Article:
Historic sites in the Courthouse Township of Camden include a church, a Masonic Lodge, and several houses of historic significance.
St Joseph Episcopal Church
St Joseph Episcopal Church stood in front of the Camden County Courthouse a little to the north on NC Route 343. The church was built on land donated by Thomas Sawyer shortly after 1715. Picture was taken about 1915.
Widow's Son Masonic Lodge
The Widow's Son Masonic Lodge is located on NC Hwy 343 just south of the Camden Courthouse. It was built in a Greek Revival architectural style, and serves as a social gathering place for the Masonic Order in Camden County. According to the National Register of Historic Sites, the period of historical significance for the building itself is somewhere between 1850 and 1899, with the actual date of construction unknown, but was probably built sometime prior to 1815. According to the Masonic Grand Lodge of NC Archival Data, in 1820, Widow's Son Masonic Lodge No 75, joined with the Masonic Grand Lodge of NC and is still an active member. (The Masonic Grand Lodge of NC was organized in 1787).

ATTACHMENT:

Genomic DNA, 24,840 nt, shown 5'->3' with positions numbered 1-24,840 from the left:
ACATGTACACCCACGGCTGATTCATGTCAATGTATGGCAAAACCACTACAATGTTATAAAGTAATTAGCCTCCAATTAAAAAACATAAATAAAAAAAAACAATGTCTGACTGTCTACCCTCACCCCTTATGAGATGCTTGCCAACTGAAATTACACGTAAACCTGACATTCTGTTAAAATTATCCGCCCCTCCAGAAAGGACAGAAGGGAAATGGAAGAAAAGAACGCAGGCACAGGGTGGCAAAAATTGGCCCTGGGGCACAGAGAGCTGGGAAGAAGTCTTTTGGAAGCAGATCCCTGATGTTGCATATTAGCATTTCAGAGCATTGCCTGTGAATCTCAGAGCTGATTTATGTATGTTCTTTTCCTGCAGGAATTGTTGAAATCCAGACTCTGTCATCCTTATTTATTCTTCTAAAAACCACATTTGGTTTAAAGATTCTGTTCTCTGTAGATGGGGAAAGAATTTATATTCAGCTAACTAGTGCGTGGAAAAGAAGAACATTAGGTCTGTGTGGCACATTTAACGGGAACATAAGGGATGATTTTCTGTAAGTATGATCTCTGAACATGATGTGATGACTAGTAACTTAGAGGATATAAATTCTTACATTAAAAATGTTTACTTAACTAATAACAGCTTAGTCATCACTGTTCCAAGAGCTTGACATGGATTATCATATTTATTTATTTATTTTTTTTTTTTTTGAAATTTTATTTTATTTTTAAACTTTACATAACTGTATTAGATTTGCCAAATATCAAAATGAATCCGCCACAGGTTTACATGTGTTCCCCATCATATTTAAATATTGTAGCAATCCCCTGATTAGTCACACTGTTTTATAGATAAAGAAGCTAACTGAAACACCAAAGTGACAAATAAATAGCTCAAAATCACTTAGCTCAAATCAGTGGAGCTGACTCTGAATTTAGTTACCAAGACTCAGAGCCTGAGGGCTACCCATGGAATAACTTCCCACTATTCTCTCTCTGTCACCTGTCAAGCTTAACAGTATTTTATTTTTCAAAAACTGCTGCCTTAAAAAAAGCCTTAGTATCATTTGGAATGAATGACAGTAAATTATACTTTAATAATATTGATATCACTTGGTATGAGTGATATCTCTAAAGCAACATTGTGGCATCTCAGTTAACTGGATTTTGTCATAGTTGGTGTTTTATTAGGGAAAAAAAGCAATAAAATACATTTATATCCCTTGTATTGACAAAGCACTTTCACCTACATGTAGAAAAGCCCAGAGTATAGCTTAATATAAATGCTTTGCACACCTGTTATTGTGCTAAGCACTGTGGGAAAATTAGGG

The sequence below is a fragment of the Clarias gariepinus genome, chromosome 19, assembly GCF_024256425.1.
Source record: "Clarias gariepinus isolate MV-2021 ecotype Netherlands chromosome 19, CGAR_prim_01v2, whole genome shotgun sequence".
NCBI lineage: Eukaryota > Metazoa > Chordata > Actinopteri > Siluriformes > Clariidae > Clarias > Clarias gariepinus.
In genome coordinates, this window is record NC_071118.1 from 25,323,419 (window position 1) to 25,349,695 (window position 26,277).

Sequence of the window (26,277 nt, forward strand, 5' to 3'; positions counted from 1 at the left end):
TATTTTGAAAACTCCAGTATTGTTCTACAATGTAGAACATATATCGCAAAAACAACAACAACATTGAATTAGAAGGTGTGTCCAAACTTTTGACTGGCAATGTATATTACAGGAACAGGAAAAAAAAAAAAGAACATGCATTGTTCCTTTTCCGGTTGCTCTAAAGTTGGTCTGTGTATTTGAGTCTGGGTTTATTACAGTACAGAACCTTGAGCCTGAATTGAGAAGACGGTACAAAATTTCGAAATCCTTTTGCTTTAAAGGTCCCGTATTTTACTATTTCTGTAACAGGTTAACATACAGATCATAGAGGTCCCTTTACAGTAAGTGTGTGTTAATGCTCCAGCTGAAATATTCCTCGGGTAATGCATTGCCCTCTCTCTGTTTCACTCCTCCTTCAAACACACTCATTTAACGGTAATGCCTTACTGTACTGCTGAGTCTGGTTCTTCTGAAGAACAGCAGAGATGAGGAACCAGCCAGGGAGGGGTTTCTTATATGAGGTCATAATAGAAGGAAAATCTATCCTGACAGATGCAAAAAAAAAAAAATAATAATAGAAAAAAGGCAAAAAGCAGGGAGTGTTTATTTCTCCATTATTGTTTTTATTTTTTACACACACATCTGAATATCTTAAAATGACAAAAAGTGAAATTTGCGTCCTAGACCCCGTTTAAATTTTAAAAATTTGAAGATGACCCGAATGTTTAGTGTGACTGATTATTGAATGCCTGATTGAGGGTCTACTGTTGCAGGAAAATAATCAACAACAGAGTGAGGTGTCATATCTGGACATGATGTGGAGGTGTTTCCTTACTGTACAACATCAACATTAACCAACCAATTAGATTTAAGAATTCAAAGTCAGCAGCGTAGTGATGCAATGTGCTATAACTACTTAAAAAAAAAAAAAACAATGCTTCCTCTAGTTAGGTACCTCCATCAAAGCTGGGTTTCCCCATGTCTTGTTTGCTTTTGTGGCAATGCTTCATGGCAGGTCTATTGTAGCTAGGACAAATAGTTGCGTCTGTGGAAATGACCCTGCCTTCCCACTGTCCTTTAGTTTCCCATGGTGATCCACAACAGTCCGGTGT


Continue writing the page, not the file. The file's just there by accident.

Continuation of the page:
Caleb Grandy House
Below is the house that belonged to Caleb Grandy, Camden's first Sheriff. The house was built in 1787, and still stands. It is listed on the National Register of Historic Places.
Milford House, also known as Rolfe-Green-Sawyer House, is the oldest known two-story brick house still standing in North Carolina. Milford House is listed on the National Register of Historic Places. It's construction date (1746) is inscribed on one of its chimney bricks. The brickwork is of Flemish bond design with glazed headers. Milford House features plastered cove cornices, which are unique in colonial architecture south of Maryland. In the pictures shown below, farm animals can be seen, and thus it is easy to surmise that the house was once part of a farm or plantation during the height of its hayday back in the 1800's.